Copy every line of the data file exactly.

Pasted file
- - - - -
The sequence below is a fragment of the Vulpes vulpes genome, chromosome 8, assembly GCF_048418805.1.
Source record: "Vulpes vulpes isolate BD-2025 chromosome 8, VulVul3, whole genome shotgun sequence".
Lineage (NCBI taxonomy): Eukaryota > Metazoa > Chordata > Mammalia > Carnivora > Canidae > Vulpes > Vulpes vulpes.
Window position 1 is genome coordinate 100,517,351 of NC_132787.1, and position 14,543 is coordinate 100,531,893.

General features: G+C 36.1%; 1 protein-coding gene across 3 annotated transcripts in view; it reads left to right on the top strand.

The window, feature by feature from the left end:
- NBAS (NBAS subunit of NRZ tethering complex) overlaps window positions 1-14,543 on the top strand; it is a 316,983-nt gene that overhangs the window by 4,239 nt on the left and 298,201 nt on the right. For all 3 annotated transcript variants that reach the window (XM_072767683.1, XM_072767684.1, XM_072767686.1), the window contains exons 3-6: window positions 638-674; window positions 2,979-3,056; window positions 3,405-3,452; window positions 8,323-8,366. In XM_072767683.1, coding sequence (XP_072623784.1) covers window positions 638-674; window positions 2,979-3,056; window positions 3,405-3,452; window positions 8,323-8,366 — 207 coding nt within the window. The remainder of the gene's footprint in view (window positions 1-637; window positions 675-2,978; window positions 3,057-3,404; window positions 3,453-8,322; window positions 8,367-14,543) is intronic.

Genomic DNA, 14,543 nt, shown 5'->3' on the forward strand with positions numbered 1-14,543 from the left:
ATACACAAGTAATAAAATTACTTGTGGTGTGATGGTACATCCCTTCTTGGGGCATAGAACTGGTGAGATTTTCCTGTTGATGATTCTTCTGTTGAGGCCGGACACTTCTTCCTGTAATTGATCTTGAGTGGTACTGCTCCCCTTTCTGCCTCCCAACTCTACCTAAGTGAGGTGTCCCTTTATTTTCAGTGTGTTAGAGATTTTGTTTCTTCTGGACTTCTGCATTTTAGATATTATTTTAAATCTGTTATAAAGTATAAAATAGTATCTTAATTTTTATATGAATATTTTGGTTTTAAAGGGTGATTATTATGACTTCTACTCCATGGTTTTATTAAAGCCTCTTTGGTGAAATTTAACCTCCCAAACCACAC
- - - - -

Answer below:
The sequence below is a fragment of the Vulpes vulpes genome, chromosome 8, assembly GCF_048418805.1.
Source record: "Vulpes vulpes isolate BD-2025 chromosome 8, VulVul3, whole genome shotgun sequence".
Lineage (NCBI taxonomy): Eukaryota > Metazoa > Chordata > Mammalia > Carnivora > Canidae > Vulpes > Vulpes vulpes.
Window position 1 is genome coordinate 100,517,351 of NC_132787.1, and position 14,543 is coordinate 100,531,893.

General features: G+C 36.1%; 1 protein-coding gene across 3 annotated transcripts in view; it reads left to right on the top strand.

The window, feature by feature from the left end:
- NBAS (NBAS subunit of NRZ tethering complex) overlaps window positions 1-14,543 on the top strand; it is a 316,983-nt gene that overhangs the window by 4,239 nt on the left and 298,201 nt on the right. For all 3 annotated transcript variants that reach the window (XM_072767683.1, XM_072767684.1, XM_072767686.1), the window contains exons 3-6: window positions 638-674; window positions 2,979-3,056; window positions 3,405-3,452; window positions 8,323-8,366. In XM_072767683.1, coding sequence (XP_072623784.1) covers window positions 638-674; window positions 2,979-3,056; window positions 3,405-3,452; window positions 8,323-8,366 — 207 coding nt within the window. The remainder of the gene's footprint in view (window positions 1-637; window positions 675-2,978; window positions 3,057-3,404; window positions 3,453-8,322; window positions 8,367-14,543) is intronic.

Genomic DNA, 14,543 nt, shown 5'->3' on the forward strand with positions numbered 1-14,543 from the left:
ATACACAAGTAATAAAATTACTTGTGGTGTGATGGTACATCCCTTCTTGGGGCATAGAACTGGTGAGATTTTCCTGTTGATGATTCTTCTGTTGAGGCCGGACACTTCTTCCTGTAATTGATCTTGAGTGGTACTGCTCCCCTTTCTGCCTCCCAACTCTACCTAAGTGAGGTGTCCCTTTATTTTCAGTGTGTTAGAGATTTTGTTTCTTCTGGACTTCTGCATTTTAGATATTATTTTAAATCTGTTATAAAGTATAAAATAGTATCTTAATTTTTATATGAATATTTTGGTTTTAAAGGGTGATTATTATGACTTCTACTCCATGGTTTTATTAAAGCCTCTTTGGTGAAATTTAACCTCCCAAACCACAC